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Why Offshoring Manufacturing “To Save Cost” Won’t, but Trying May Compromise Product Development, Delivery and Quality

Many companies are offshoring – designing products here for sale here, but manufacturing them overseas – because they think it will save cost. Their primitive cost systems make such a moveappear to be justified. However, if all that is quantified is parts and labor, then moving to a “low labor rate” country will appear to lower labor cost. If no other costs are quantified, it is a “case closed” decision based on a back-of-the-envelope calculation.

However, when measured on a total cost basis, manufacturing offshore for sale in the U.S. rarely results in a net cost savings,1 considering differences in labor efficiency and all the costs of shipping, quality, inventory, communications, travel, training, transferring products, support and complete sets of equipment needed for any manufacturer. Further, offshore manufacturing compromises six out of eight cost reduction strategies. They are:

1. Cost Reduction by Design
2. Lean Production Cost Reduction
3. Overhead Cost Reduction
4. Standardization Cost Reduction
5. Product Line Rationalization Cost Reduction
6. Supply Chain Management Cost Reduction
7. Quality Cost Reduction
8. Total Cost Measurement to Support All Cost Reduction Activities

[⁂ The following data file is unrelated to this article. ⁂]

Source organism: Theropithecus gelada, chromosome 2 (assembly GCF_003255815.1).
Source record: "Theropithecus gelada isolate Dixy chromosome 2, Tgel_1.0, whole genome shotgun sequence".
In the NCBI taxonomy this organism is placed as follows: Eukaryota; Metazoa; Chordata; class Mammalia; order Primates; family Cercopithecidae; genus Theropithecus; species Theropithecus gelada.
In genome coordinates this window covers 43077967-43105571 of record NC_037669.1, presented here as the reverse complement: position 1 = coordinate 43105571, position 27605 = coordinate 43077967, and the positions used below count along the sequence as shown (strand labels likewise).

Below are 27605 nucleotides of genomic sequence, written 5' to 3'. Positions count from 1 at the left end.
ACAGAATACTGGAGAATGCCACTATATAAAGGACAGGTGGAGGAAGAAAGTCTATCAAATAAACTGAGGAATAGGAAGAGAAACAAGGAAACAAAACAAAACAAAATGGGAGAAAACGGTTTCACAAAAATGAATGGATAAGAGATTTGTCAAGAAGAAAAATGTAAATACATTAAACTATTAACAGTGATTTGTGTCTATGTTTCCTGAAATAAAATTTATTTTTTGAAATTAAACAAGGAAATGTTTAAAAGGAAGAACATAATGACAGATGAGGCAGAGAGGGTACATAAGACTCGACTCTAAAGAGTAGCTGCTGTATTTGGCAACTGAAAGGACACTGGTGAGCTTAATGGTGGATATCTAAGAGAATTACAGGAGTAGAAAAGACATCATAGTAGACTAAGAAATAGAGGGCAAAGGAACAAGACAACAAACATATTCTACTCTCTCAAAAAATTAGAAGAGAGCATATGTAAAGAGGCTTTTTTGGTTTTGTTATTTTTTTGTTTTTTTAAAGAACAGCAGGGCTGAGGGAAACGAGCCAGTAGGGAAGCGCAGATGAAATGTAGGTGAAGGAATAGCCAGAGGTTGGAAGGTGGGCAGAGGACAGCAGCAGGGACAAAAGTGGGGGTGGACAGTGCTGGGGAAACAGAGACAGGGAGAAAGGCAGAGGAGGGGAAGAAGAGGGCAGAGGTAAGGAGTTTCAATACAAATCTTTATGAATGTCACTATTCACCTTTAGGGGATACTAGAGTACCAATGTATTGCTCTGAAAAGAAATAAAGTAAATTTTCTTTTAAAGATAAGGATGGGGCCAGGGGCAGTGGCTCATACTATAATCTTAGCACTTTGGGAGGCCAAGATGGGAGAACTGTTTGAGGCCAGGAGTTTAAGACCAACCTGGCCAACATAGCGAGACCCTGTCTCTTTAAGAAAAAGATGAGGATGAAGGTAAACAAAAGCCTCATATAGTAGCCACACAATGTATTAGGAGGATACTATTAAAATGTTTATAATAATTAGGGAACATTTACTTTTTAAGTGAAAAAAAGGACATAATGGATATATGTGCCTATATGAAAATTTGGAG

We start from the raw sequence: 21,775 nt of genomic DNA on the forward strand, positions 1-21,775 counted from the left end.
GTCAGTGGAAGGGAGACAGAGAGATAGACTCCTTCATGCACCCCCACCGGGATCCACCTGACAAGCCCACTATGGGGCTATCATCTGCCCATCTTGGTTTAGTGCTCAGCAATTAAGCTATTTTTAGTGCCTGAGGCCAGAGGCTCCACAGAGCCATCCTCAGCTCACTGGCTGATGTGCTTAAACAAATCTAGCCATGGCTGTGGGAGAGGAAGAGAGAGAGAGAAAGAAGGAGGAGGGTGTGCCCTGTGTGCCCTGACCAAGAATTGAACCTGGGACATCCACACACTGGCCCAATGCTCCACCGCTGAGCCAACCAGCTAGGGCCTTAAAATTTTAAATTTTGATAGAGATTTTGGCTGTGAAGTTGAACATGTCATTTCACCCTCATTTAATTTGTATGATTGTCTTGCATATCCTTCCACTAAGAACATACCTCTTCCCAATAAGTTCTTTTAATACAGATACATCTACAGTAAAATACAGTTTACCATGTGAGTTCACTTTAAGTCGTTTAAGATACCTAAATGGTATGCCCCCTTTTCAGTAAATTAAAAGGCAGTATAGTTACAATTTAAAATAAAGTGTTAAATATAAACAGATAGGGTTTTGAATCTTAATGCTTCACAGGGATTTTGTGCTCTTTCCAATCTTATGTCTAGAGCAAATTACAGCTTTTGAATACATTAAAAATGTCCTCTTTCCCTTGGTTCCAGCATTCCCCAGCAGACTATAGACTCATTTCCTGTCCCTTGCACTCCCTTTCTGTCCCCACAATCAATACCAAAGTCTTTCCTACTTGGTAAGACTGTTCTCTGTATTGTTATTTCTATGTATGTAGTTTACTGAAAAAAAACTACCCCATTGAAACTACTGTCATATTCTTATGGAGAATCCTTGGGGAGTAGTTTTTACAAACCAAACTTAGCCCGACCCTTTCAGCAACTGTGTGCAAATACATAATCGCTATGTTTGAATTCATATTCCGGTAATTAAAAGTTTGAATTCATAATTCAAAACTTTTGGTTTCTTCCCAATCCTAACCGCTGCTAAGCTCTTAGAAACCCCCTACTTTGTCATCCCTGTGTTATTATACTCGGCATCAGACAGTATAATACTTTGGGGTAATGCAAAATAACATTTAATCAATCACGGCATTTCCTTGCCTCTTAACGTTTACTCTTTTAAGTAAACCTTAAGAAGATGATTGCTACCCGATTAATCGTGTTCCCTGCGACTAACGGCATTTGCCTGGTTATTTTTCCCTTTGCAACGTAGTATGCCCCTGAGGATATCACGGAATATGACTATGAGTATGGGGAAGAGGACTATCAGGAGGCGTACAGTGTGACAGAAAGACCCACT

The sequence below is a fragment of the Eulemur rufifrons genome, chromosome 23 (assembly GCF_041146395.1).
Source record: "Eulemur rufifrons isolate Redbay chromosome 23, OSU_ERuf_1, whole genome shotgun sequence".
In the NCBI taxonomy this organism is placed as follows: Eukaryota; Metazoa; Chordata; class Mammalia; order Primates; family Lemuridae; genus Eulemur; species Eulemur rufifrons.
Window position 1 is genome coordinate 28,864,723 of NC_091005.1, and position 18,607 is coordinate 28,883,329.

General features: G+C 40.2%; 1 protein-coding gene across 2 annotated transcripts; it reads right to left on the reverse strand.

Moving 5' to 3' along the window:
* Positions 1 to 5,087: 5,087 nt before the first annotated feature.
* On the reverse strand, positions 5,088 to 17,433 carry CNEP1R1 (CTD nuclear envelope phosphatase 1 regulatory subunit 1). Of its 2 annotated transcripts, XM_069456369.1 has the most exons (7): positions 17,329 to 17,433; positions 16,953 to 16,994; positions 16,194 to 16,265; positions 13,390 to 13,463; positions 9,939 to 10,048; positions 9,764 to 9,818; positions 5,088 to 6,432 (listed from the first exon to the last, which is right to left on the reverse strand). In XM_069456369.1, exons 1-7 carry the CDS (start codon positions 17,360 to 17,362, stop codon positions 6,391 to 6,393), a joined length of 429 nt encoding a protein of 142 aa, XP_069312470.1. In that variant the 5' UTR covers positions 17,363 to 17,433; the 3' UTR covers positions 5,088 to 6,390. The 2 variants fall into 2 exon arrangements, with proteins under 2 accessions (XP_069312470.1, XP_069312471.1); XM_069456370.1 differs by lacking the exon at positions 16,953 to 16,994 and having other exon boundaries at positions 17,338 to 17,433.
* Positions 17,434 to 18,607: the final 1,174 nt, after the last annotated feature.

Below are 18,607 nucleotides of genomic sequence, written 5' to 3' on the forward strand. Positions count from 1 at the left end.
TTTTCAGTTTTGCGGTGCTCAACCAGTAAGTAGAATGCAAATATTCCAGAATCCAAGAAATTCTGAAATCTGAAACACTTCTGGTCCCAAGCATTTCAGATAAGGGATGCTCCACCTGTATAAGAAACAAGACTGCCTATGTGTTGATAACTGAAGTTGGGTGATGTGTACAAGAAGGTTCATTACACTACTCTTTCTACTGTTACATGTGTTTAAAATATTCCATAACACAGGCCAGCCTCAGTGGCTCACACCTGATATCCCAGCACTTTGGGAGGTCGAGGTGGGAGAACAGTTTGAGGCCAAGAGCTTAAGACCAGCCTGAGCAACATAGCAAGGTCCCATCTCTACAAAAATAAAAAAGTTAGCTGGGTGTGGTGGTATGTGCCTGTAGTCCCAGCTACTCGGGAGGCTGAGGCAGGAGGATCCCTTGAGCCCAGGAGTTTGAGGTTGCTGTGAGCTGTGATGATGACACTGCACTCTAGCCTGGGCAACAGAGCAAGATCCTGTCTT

For the sake of brevity in this article, you may find more detail on these eight strategies at

Missing the Biggest Opportunity

Eighty percent of a product’s lifetime cumulative cost is determined by product design.2 Unfortunately, offshoring production compromises all future design opportunities because it prevents Concurrent Engineering teamwork, which is the most promising opportunity for achieving truly low-cost products.

Naturally, offshoring prevents this teamwork because design engineers and manufacturing people are not in the same country and not even working at the same time. Without manufacturing involvement, engineers will design products alone, throw them over the ocean and get back parts that will only be as manufacturable as the individual engineer’s Design for Manufacturability (DFM) expertise. Further, dealing with the problems of offshoring (discussed below) will be a resource drain that in some companies consumes two-thirds of product development resources!

No Lean; Slow Responsiveness

Offshore plants, especially contract manufacturers, amortize their setup charges by building in batches (mass production) and shipping across the ocean in batches. It is hard to respond to volatile market conditions when so much forecasted inventory is at the plant and in the long “pipeline” across the ocean. The enormous potential cost savings from Lean Production will not be realized, because products can not be pulled 3 by customer demand across oceans, nor could they be builtto-order. Distance and remoteness will prevent the setting up of flexible plants that could mass customize orthopaedic devices for individual patients4 and, will cause device companies to thus miss out on those paradigm-shifting opportunities.

Quality Takes a Hit, Too

Without lean production and the design-for-quality contribution of good Concurrent Engineering teamwork,5 quality and reliability will not be designed in or built in, so the home office will have to rely on strict and expensive testing of all products, followed by repair costs or scrap costs, followed by extra setup cost to build replacement products and expedited shipping costs. Worse, if contract manufacturers are selected by low-bidding, quality may suffer even more for reasons such as a lack of long-term relationships in which manufacturers work together with suppliers, the unintended effect of driving up other costs many times the assumed savings, and others cited at